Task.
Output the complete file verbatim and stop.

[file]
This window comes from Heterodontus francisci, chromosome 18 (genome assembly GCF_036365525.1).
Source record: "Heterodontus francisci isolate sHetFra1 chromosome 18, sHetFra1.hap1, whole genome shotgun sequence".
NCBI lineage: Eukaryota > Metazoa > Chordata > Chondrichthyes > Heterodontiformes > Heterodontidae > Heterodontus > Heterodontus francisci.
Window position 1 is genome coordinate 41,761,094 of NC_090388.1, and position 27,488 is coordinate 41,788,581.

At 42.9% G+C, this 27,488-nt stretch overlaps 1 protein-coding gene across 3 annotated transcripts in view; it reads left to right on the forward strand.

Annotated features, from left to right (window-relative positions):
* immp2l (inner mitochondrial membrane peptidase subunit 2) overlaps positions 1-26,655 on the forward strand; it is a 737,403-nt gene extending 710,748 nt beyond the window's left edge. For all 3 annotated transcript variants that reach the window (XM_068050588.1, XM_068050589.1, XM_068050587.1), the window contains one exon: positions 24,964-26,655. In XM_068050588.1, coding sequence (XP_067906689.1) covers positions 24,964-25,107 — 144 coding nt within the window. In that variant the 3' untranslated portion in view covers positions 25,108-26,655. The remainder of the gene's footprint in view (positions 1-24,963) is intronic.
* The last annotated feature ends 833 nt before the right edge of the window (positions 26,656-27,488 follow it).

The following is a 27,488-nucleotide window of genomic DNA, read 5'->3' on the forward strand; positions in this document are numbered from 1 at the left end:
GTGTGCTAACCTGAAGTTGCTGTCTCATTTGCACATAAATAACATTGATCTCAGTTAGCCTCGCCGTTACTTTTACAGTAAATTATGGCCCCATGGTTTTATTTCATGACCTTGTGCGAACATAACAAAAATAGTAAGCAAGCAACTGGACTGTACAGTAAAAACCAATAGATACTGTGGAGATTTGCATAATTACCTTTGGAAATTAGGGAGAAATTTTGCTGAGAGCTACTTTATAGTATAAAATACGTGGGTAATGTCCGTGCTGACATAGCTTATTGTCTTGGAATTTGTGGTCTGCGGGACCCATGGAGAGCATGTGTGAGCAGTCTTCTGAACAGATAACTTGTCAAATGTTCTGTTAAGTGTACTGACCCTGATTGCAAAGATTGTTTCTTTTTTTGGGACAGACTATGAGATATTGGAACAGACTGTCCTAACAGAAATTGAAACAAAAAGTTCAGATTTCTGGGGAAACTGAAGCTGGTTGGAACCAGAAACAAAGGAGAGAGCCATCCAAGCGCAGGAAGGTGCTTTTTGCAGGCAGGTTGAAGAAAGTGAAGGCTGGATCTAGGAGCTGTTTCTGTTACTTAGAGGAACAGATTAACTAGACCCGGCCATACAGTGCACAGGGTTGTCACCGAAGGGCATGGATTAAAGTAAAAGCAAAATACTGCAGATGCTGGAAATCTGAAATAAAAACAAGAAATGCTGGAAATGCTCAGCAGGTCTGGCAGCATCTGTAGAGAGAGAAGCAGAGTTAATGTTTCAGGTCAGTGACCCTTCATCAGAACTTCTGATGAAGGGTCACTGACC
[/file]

This window comes from Heterodontus francisci, chromosome 18 (genome assembly GCF_036365525.1).
Source record: "Heterodontus francisci isolate sHetFra1 chromosome 18, sHetFra1.hap1, whole genome shotgun sequence".
NCBI lineage: Eukaryota > Metazoa > Chordata > Chondrichthyes > Heterodontiformes > Heterodontidae > Heterodontus > Heterodontus francisci.
Window position 1 is genome coordinate 41,761,094 of NC_090388.1, and position 27,488 is coordinate 41,788,581.

At 42.9% G+C, this 27,488-nt stretch overlaps 1 protein-coding gene across 3 annotated transcripts in view; it reads left to right on the forward strand.

Annotated features, from left to right (window-relative positions):
* immp2l (inner mitochondrial membrane peptidase subunit 2) overlaps positions 1-26,655 on the forward strand; it is a 737,403-nt gene extending 710,748 nt beyond the window's left edge. For all 3 annotated transcript variants that reach the window (XM_068050588.1, XM_068050589.1, XM_068050587.1), the window contains one exon: positions 24,964-26,655. In XM_068050588.1, coding sequence (XP_067906689.1) covers positions 24,964-25,107 — 144 coding nt within the window. In that variant the 3' untranslated portion in view covers positions 25,108-26,655. The remainder of the gene's footprint in view (positions 1-24,963) is intronic.
* The last annotated feature ends 833 nt before the right edge of the window (positions 26,656-27,488 follow it).

The following is a 27,488-nucleotide window of genomic DNA, read 5'->3' on the forward strand; positions in this document are numbered from 1 at the left end:
GTGTGCTAACCTGAAGTTGCTGTCTCATTTGCACATAAATAACATTGATCTCAGTTAGCCTCGCCGTTACTTTTACAGTAAATTATGGCCCCATGGTTTTATTTCATGACCTTGTGCGAACATAACAAAAATAGTAAGCAAGCAACTGGACTGTACAGTAAAAACCAATAGATACTGTGGAGATTTGCATAATTACCTTTGGAAATTAGGGAGAAATTTTGCTGAGAGCTACTTTATAGTATAAAATACGTGGGTAATGTCCGTGCTGACATAGCTTATTGTCTTGGAATTTGTGGTCTGCGGGACCCATGGAGAGCATGTGTGAGCAGTCTTCTGAACAGATAACTTGTCAAATGTTCTGTTAAGTGTACTGACCCTGATTGCAAAGATTGTTTCTTTTTTTGGGACAGACTATGAGATATTGGAACAGACTGTCCTAACAGAAATTGAAACAAAAAGTTCAGATTTCTGGGGAAACTGAAGCTGGTTGGAACCAGAAACAAAGGAGAGAGCCATCCAAGCGCAGGAAGGTGCTTTTTGCAGGCAGGTTGAAGAAAGTGAAGGCTGGATCTAGGAGCTGTTTCTGTTACTTAGAGGAACAGATTAACTAGACCCGGCCATACAGTGCACAGGGTTGTCACCGAAGGGCATGGATTAAAGTAAAAGCAAAATACTGCAGATGCTGGAAATCTGAAATAAAAACAAGAAATGCTGGAAATGCTCAGCAGGTCTGGCAGCATCTGTAGAGAGAGAAGCAGAGTTAATGTTTCAGGTCAGTGACCCTTCATCAGAACTTCTGATGAAGGGTCACTGACC